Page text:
James Wilson Morrice (1865–1924) was a Canadian painter of extraordinary passion and simplicity whose canvases and oil sketches are valued throughout the world and cherished in Canada as our first real examples of modern art.
Though cut short by chronic alcohol abuse, Morrice’s restless bohemian life was spent in constant motion. From the colourful canals of Venice to the sun-drenched markets of North Africa to the snowy streets of Quebec City, he was, as his friend Henri Matisse described him, "always over hill and dale, a little like a migrating bird but without any very fixed landing place."
In James Wilson Morrice, Wayne Larsen chronicles the creative but often troubled life of this early cultural icon as he travels in search of the colours, compositions, and subtle effects of light that would inspire a revolution in Canadian art.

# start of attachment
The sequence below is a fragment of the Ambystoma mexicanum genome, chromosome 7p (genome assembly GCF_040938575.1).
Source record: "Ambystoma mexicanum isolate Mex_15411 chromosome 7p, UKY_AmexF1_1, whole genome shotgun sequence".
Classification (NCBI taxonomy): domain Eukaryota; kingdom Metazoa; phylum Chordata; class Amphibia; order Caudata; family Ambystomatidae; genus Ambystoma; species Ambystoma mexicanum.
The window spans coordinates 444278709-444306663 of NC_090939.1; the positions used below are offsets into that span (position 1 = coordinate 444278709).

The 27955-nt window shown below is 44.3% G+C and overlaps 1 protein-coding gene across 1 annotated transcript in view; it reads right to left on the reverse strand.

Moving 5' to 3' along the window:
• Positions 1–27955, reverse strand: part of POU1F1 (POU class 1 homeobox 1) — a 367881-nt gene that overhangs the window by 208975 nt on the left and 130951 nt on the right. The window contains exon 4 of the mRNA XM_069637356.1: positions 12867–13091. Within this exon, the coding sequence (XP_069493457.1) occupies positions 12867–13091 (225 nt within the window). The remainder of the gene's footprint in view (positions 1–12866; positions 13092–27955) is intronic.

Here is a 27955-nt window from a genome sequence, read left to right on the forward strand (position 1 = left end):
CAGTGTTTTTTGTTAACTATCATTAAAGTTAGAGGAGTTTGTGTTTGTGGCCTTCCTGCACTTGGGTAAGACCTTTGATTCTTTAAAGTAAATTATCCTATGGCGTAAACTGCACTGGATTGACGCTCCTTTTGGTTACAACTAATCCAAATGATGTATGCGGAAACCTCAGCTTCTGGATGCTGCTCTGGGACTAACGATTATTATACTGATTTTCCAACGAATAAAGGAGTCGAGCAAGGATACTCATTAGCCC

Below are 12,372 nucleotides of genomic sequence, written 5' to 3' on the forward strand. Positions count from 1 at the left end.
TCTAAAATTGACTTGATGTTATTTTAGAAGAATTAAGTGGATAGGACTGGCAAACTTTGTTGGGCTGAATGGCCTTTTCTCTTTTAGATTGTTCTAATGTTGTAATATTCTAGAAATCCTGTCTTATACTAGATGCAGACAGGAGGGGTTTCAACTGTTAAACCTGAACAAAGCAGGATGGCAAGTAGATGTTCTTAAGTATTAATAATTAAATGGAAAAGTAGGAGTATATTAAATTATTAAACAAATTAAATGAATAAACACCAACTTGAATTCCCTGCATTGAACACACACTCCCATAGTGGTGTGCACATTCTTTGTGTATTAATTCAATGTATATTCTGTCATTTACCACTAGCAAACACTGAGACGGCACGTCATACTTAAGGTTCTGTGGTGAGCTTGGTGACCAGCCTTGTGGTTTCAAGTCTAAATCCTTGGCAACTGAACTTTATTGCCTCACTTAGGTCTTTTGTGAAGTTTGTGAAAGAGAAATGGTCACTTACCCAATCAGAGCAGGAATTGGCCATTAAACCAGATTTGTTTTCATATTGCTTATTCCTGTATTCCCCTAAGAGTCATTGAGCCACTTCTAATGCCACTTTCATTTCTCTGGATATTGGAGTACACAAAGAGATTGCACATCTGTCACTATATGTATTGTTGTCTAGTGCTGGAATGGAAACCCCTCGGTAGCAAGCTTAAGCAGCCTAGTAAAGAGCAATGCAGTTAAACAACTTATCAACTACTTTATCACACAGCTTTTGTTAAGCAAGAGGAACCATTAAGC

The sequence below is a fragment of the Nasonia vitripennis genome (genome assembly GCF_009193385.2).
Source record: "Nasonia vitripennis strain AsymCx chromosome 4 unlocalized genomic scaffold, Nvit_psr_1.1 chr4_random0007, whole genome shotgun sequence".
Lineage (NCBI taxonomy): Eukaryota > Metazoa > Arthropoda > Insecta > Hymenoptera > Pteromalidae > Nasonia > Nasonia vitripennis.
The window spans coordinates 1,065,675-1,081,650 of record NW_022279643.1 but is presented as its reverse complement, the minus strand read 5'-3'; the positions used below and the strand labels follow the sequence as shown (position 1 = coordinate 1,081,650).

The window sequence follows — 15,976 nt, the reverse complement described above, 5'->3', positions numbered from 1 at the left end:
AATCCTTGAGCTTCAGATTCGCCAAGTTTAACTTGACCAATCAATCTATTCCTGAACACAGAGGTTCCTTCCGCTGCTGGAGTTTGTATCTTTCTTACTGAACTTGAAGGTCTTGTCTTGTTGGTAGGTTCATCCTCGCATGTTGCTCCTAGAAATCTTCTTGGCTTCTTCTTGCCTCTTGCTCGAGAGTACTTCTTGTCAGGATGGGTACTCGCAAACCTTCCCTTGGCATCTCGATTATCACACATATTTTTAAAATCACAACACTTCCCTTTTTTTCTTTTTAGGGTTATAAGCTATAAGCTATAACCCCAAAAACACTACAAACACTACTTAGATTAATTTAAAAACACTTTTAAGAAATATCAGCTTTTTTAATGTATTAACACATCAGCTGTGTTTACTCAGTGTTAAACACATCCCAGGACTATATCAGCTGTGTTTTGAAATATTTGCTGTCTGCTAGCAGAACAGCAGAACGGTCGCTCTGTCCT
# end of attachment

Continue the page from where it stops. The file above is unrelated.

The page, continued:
Wayne Larsen is a Montreal artist, editor, and writer whose work has appeared in a wide variety of publications. Currently, he teaches graduate-level journalism at Concordia University and is the author of A.Y. Jackson: The Life of a Landscape Painter and James Wilson Morrice: Painter of Light and Shadow. He lives in Verdun, Quebec.